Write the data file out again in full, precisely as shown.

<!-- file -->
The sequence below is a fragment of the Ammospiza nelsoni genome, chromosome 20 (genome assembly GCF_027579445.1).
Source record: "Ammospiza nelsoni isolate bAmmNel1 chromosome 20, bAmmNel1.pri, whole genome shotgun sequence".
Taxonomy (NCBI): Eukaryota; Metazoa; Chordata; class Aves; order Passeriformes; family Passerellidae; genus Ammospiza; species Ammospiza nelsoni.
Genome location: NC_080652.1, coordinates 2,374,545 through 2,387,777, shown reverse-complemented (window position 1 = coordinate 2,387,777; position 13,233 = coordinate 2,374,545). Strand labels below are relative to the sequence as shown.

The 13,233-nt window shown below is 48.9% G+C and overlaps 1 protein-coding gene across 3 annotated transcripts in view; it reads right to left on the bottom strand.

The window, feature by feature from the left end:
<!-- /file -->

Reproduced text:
The sequence below is a fragment of the Ammospiza nelsoni genome, chromosome 20 (genome assembly GCF_027579445.1).
Source record: "Ammospiza nelsoni isolate bAmmNel1 chromosome 20, bAmmNel1.pri, whole genome shotgun sequence".
Taxonomy (NCBI): Eukaryota; Metazoa; Chordata; class Aves; order Passeriformes; family Passerellidae; genus Ammospiza; species Ammospiza nelsoni.
Genome location: NC_080652.1, coordinates 2,374,545 through 2,387,777, shown reverse-complemented (window position 1 = coordinate 2,387,777; position 13,233 = coordinate 2,374,545). Strand labels below are relative to the sequence as shown.

The 13,233-nt window shown below is 48.9% G+C and overlaps 1 protein-coding gene across 3 annotated transcripts in view; it reads right to left on the bottom strand.

The window, feature by feature from the left end: